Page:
WASHINGTON (AP) _ With overwhelming support, Congress approved legislation Thursday overhauling the nation's foster care and adoption system, making it easier to remove children from abusive families.

The bill also gives states incentives to move children into adoptive homes more quickly. President Clinton is expected to sign it as early as next week.

The House passed the measure 406-7, and the Senate approved it on a voice without opposition.

Clinton lauded the bill as historic. ``This legislation makes clear that children's health and safety are the paramount concerns of the public child welfare system,'' he said in a statement.

``For a lot of little children, this is indeed a historic day,'' said Rep. Clay Shaw, R-Fla.

Despite broad support, the measure was in serious danger of languishing as the several senators wanted least $2.4 billion in new spending over the next five years to help families that adopt tough-to-place children and aid biological parents trying to reunite with their children.

Ultimately, the House prevailed, persuading the Senate it was more important to pass the fundamental adoption reforms that enjoyed overwhelming support. The final measure spends just $53 million over five years.

At separate news conferences, both sides celebrated the bill's passage.

``We will not continue the current system of always putting the needs and rights of biological parents first. That's the way the current system works,'' said Sen. John Chafee, R-R.I.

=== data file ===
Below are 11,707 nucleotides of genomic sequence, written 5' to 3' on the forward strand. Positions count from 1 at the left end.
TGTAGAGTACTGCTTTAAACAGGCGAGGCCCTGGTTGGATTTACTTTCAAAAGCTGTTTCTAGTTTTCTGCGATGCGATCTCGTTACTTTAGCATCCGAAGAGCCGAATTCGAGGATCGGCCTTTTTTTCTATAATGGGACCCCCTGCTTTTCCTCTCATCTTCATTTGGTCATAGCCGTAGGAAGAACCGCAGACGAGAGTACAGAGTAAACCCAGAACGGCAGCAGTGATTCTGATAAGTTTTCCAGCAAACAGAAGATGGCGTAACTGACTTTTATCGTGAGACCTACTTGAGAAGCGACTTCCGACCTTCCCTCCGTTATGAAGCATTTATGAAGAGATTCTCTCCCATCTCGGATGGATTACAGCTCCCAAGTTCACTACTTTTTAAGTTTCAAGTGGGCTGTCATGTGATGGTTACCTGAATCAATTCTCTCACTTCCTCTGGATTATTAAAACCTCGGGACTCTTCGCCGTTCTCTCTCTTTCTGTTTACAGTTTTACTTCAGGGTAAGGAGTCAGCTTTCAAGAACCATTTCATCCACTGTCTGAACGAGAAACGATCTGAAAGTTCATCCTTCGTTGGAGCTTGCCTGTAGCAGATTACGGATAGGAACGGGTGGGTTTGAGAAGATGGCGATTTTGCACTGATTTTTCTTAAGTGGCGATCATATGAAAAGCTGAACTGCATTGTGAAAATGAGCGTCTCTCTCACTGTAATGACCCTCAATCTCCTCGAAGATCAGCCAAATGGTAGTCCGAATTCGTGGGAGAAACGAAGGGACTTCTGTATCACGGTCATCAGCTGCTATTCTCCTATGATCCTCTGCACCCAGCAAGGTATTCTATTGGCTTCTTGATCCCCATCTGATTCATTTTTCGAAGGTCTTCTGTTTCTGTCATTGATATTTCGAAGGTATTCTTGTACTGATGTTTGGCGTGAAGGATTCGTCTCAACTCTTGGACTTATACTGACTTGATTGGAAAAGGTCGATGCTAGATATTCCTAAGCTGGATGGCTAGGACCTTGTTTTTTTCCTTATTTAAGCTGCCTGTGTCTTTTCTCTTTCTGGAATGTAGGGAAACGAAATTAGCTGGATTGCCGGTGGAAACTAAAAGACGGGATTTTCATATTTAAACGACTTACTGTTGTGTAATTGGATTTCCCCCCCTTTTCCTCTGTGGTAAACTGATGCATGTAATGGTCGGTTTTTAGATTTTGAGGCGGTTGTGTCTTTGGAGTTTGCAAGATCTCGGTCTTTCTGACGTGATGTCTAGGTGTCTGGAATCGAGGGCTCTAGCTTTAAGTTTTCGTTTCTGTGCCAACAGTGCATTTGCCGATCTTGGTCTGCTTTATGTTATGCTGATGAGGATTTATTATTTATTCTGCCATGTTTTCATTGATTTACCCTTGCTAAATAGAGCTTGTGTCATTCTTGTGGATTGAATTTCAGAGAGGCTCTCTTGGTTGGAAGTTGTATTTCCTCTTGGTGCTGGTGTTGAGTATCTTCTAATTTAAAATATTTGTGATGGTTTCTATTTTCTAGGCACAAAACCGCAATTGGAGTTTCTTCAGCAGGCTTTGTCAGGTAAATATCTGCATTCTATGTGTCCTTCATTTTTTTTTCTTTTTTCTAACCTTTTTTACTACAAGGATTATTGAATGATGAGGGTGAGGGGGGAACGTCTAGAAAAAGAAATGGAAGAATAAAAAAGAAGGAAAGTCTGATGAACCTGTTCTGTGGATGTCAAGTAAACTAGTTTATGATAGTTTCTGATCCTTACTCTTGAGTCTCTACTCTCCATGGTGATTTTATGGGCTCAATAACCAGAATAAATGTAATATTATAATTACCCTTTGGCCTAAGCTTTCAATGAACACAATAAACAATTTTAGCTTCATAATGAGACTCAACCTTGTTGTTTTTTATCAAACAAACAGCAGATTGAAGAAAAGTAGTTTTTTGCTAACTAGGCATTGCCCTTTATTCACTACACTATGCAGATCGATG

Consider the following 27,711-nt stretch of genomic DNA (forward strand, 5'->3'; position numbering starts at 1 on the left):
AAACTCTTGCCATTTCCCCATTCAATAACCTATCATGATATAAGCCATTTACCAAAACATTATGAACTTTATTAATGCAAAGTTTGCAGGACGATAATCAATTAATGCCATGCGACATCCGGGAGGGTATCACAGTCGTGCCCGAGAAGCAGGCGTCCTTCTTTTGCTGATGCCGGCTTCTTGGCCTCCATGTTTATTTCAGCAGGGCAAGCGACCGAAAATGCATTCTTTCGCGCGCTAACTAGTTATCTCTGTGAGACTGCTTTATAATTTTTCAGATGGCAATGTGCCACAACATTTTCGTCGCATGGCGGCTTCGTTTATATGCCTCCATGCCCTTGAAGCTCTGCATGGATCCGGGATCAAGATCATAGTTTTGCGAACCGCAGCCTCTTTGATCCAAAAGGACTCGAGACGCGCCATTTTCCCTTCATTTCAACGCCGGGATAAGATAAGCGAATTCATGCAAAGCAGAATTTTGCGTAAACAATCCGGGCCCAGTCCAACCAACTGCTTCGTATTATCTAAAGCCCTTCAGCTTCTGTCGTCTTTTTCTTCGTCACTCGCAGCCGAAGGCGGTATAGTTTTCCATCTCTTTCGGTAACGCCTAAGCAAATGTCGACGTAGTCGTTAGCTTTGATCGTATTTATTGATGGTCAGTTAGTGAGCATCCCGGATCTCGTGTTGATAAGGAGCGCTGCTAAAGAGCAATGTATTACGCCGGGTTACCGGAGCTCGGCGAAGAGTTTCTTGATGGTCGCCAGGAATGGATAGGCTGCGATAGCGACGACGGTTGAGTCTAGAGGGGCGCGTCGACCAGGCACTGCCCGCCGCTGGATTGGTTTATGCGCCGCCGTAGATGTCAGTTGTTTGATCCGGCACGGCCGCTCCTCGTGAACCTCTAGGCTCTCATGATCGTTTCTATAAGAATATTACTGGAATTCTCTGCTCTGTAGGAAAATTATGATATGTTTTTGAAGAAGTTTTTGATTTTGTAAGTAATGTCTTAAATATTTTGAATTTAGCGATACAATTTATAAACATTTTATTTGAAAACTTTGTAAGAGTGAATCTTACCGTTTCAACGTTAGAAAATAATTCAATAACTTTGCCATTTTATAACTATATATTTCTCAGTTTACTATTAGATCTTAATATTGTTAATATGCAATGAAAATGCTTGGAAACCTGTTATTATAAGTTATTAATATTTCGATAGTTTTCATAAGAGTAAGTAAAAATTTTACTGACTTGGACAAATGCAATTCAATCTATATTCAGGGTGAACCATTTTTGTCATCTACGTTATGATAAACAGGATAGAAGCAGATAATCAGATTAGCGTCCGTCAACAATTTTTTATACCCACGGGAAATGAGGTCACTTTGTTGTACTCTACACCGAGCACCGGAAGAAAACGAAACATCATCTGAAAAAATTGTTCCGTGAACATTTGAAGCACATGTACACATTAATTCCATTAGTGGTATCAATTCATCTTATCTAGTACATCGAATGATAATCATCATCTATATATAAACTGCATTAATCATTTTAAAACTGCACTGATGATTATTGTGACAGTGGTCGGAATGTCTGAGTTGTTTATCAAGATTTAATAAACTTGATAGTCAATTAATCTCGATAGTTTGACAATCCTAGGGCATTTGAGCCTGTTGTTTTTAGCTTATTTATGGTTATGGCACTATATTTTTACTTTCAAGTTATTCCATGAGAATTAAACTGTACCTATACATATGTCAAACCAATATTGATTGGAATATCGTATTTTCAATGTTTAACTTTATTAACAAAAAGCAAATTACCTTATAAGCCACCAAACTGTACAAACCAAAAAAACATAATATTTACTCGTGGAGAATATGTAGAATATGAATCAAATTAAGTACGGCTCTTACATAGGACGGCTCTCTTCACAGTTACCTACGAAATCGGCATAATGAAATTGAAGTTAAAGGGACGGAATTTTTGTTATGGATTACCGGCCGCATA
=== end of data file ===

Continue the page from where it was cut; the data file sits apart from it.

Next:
An estimated 500,000 children are in foster care, where they spend an average of three years.

Legislators blame much of the problem on the interpretation of a 1980 law requiring the government to make ``reasonable efforts'' to reunite families before terminating parental rights. Too often, backers say, those efforts were unreasonable.

Under this legislation, states would not have to make reasonable efforts when there's been physical or sexual abuse, abandonment or torture.

``We will never know what children's lives we saved, but this bill will clearly save lives,'' said Sen. Mike DeWine, R-Ohio.

States would have one year to adopt a permanent plan for each child; they now have 18 months. In most cases, courts would have to terminate biological parental rights and free children for adoption who have been in foster care for 15 out of the last 22 months.

The bill also attempts to promote adoptions.

Legislators acknowledged that with 100,000 foster children available for adoption but still waiting, termination of parental rights does not guarantee a new family. In 1995, just 20,000 children in foster care were adopted.

The bill gives states bonus payments for placing children, with extra money for placing hard-to-adopt children. It also guarantees health insurance for hard-to-place children and makes it easier to adopt children across state lines.

Voting against the bill were Reps. Patsy Mink, D-Hawaii; Ray LaHood, R-Ill.; Donald Manzullo, R-Ill.; Zach Wamp, R-Tenn.; Bart Gordon, D-Tenn.; Ron Paul, R-Texas; and Christopher; Cannon, R-Utah.

Not voting were Reps. Bob Riley, R-Ala.; Robert Matsui, D-Calif.; Pete Stark, D-Calif.; James Maloney, D-Conn.; Steve Buyer, R-Ind.; Chris John, D-La.; Dick Gephardt, D-Mo.; Steve Schiff, R-N.M.; Amo Houghton, R-N.Y.; Floyd Flake, D-N.Y.; Robert Smith, R-Ore.; Curt Weldon, R-Pa.; Dick Armey, R-Texas; Larry Combest, R-Texas; Henry Gonzalez, D-Texas; E.B. Johnson, D-Texas; Bobby Scott, D-Va.; Rick White, R-Wash.; and Barbara Cubin, R-Wyo.